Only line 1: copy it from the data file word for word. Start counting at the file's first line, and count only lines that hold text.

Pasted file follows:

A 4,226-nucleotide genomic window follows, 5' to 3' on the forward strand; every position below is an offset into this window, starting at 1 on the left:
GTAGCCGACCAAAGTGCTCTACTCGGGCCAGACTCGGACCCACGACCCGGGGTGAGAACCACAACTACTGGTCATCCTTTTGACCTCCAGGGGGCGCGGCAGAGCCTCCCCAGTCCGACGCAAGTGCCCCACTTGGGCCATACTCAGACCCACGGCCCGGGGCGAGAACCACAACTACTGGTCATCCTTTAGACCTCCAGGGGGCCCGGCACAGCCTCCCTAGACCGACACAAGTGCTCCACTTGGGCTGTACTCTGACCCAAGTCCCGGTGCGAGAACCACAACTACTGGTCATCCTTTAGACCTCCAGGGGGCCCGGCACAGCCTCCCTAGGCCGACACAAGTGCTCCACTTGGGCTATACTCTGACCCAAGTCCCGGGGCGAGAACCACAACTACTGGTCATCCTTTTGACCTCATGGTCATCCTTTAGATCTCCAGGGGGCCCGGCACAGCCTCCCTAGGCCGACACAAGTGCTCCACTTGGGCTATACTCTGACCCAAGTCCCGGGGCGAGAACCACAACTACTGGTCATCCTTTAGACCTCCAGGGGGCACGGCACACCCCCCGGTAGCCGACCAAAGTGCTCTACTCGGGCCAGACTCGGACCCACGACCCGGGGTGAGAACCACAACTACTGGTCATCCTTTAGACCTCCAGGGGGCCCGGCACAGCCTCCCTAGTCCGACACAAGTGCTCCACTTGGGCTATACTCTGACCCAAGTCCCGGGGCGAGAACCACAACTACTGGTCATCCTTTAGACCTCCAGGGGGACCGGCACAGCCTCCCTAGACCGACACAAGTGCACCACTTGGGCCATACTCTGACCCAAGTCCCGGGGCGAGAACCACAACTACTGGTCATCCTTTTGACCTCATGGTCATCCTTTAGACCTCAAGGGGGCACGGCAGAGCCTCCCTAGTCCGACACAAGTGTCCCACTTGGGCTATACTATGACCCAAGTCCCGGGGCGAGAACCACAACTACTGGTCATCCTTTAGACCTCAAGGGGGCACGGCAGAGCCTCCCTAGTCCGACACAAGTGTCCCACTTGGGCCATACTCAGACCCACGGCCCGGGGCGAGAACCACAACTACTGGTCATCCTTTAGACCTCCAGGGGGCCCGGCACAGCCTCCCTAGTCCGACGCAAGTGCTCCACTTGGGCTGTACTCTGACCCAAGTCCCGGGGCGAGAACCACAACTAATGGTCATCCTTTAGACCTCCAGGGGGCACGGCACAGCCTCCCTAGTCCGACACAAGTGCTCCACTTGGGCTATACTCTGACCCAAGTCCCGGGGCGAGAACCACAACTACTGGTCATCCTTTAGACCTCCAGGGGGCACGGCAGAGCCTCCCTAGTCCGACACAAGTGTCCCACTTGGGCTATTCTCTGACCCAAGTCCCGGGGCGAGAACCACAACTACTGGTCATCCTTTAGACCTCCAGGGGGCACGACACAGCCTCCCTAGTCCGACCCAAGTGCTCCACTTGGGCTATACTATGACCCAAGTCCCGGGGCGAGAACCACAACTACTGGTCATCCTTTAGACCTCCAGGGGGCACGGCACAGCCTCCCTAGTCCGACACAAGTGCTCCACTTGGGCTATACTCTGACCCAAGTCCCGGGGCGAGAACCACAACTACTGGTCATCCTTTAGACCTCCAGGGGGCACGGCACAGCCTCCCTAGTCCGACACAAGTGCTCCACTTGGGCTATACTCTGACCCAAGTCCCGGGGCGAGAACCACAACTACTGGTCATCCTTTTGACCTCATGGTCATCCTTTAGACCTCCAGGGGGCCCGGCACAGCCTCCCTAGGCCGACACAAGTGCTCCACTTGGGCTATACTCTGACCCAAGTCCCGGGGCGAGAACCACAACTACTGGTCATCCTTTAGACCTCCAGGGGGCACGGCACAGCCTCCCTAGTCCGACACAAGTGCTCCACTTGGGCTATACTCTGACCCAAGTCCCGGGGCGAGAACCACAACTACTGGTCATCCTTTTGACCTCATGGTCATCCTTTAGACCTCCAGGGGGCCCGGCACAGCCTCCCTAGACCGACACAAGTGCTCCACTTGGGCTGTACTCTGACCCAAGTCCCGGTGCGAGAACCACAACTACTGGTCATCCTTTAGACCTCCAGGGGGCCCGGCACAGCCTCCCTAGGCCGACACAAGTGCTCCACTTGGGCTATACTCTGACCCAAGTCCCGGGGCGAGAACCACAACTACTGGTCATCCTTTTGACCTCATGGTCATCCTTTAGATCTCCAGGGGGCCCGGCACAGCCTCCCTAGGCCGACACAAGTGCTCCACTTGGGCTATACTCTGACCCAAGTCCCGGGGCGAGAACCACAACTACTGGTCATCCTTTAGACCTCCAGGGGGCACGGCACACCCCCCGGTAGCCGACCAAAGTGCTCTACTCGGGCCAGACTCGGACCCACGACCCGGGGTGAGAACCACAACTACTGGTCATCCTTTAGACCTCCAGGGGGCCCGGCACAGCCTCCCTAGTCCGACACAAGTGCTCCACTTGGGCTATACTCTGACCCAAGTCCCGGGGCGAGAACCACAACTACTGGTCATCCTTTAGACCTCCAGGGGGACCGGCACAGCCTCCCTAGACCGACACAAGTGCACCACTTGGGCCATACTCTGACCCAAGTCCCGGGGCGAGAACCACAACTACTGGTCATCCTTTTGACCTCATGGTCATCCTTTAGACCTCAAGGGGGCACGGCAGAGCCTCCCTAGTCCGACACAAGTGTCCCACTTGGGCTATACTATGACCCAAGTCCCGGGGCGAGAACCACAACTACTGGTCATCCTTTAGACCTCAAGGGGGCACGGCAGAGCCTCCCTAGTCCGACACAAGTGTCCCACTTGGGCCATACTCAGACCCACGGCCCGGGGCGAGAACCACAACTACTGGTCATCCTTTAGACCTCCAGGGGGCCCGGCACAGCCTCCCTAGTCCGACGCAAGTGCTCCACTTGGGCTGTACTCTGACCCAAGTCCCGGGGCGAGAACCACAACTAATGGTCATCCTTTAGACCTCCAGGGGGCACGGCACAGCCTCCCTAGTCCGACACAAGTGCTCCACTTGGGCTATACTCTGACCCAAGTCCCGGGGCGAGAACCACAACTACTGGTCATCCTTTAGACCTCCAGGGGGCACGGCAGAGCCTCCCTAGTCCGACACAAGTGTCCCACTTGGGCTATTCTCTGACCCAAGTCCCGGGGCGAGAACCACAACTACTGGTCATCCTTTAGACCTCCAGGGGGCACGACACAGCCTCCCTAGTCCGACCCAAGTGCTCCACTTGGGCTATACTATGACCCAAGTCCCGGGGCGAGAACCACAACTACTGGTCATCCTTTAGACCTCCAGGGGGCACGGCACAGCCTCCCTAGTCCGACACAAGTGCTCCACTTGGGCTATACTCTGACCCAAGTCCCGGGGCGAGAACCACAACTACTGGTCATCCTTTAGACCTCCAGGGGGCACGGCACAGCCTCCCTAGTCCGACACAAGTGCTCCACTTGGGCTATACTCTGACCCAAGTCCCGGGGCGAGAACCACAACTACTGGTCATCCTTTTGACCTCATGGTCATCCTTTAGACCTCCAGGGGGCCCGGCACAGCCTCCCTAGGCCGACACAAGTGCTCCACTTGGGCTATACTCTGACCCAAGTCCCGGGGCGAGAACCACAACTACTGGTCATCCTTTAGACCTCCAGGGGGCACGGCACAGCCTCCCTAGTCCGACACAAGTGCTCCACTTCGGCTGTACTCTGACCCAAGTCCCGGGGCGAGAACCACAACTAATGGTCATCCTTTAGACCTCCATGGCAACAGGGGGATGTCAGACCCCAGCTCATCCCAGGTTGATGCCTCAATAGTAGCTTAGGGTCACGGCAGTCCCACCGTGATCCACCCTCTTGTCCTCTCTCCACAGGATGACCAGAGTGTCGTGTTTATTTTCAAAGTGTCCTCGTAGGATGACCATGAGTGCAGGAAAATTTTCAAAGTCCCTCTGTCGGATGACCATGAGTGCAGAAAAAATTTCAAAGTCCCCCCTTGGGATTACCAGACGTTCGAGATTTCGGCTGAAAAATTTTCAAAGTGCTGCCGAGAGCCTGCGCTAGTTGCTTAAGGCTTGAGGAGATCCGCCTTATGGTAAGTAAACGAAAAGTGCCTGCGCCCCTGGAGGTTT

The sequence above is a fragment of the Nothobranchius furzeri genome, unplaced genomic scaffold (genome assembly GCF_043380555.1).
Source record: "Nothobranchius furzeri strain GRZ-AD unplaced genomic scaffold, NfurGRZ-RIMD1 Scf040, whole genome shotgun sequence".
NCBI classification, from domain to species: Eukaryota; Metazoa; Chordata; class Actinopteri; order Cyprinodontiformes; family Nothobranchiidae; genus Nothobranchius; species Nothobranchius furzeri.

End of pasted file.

A 4,226-nucleotide genomic window follows, 5' to 3' on the forward strand; every position below is an offset into this window, starting at 1 on the left: